Geek Wisdom: The Sacred Teachings of Nerd Culture - Stephen H. Segal, N.K. Jemisin, Eric San Juan, Genevieve Valentine, Zaki Hasan
GoodReads Summary: Computer nerds are our titans of industry; comic-book superheroes are our Hollywood idols; the Internet is our night on the town. Clearly, geeks know something about life in the 21st century that other folks don’t—something we all can learn from. Geek Wisdom takes as gospel some 200 of the most powerful and oft-cited quotes from movies (“Where we’re going, we don’t need roads”), television (“Now we know—and knowing is half the battle”), literature (“All that is gold does not glitter”), games, science, the Internet, and more. Now these beloved pearls of modern-day culture have been painstakingly interpreted by a diverse team of hardcore nerds with their imaginations turned up to 11. Yes, this collection of mini-essays is by, for, and about geeks—but it’s just so surprisingly profound, the rest of us would have to be dorks not to read it. So say we all.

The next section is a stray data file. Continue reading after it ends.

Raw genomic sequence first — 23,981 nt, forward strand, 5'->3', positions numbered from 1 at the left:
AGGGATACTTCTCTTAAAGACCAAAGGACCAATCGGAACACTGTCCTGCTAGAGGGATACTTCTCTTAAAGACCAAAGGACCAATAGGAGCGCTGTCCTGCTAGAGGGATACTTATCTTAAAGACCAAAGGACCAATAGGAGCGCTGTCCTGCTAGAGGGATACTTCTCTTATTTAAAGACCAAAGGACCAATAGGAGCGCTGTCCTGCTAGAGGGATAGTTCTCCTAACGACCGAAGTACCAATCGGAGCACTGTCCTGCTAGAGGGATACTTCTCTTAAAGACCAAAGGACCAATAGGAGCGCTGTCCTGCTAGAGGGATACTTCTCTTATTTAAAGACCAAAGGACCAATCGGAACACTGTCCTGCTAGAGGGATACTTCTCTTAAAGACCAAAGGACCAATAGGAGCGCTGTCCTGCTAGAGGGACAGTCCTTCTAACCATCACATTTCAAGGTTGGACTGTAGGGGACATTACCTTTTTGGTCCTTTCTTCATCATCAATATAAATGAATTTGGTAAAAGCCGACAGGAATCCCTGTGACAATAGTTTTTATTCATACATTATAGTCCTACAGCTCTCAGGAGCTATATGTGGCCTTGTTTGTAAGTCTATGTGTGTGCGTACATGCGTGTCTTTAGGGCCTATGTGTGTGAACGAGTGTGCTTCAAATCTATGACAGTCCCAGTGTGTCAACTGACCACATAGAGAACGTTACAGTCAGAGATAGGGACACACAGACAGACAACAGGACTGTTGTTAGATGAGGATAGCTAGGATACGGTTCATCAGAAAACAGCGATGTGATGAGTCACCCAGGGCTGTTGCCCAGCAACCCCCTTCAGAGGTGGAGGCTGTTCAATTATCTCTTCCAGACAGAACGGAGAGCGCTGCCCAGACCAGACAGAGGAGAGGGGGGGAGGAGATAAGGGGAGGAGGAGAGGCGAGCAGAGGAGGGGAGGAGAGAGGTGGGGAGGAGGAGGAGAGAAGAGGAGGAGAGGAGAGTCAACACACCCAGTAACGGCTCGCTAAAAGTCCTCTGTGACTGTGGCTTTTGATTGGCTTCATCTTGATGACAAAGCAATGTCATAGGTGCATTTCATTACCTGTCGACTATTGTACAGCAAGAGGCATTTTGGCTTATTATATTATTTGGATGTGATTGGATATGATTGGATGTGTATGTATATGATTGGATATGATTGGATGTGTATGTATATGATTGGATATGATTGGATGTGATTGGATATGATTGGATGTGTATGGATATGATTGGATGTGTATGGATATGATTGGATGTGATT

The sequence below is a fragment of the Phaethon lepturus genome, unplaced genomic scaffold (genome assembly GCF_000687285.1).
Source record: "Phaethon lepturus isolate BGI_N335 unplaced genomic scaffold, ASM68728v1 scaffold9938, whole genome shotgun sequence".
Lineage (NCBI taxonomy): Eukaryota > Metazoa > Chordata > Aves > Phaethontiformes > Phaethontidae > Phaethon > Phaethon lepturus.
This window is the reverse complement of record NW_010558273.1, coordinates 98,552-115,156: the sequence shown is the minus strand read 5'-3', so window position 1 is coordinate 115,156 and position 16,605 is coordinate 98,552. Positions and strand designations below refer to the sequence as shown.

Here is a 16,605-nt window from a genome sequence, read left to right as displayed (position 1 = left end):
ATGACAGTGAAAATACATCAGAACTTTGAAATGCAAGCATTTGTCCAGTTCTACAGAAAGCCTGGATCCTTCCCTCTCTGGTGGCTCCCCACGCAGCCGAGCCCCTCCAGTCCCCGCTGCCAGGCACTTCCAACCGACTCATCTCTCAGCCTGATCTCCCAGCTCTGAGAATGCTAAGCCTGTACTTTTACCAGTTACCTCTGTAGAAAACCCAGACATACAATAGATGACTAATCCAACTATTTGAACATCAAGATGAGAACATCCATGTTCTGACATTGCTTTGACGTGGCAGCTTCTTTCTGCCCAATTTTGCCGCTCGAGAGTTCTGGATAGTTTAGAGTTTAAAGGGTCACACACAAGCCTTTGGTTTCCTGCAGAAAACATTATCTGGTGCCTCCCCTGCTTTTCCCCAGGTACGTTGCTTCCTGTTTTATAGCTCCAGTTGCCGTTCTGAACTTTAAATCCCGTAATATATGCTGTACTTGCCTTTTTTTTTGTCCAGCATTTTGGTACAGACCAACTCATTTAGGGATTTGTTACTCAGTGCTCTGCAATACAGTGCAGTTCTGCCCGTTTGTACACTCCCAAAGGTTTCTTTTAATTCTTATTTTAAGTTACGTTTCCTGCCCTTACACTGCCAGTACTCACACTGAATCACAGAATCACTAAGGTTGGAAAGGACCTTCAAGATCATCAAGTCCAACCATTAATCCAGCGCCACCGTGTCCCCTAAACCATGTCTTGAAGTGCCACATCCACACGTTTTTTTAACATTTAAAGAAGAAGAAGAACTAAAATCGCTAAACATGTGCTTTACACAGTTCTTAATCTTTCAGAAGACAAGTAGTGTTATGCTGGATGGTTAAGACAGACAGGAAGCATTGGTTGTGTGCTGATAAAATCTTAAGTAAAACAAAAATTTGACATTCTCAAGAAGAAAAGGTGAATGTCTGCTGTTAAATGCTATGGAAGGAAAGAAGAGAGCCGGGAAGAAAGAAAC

Although it is getting common in my reviews, I have to say this again: I have no idea what's the target of this book.
Everything starts with a quote: A scientist, a meme, a movie quote, a game character, take your "geek" pick". Then, it is followed by a commentary about the quote. And, finally, some piece of trivia/explanation about the quote itself.
The content of the book, then, is the commentary about the quotes.
And that's where my confusion comes.
Some explanations seem targeted to other geeks: "You see, So-And-So says this, so we geek should be careful about that". Some others seem targeted to non-geeks: "Geeks love So-And-So, because they said that and geeks related to it". So, it's a book to geeks or to non-geeks?
No only that, but some explanations are really dense, like the author (one of them) is trying to push a point in a short form and throwing jumping stones really fast, to the point that when you reach the end of the paragraph, you have no idea how it started.
And some are borderline insane: "Transformers! Transform and roll out!" is related to Martin Luther King "Change does not roll in on the wheels of inevitability, but comes through continuous struggle." And with that all I can think is "Really? Like, really really?!?"
In the end, it is just a book about geeky quotes and a lot of filler.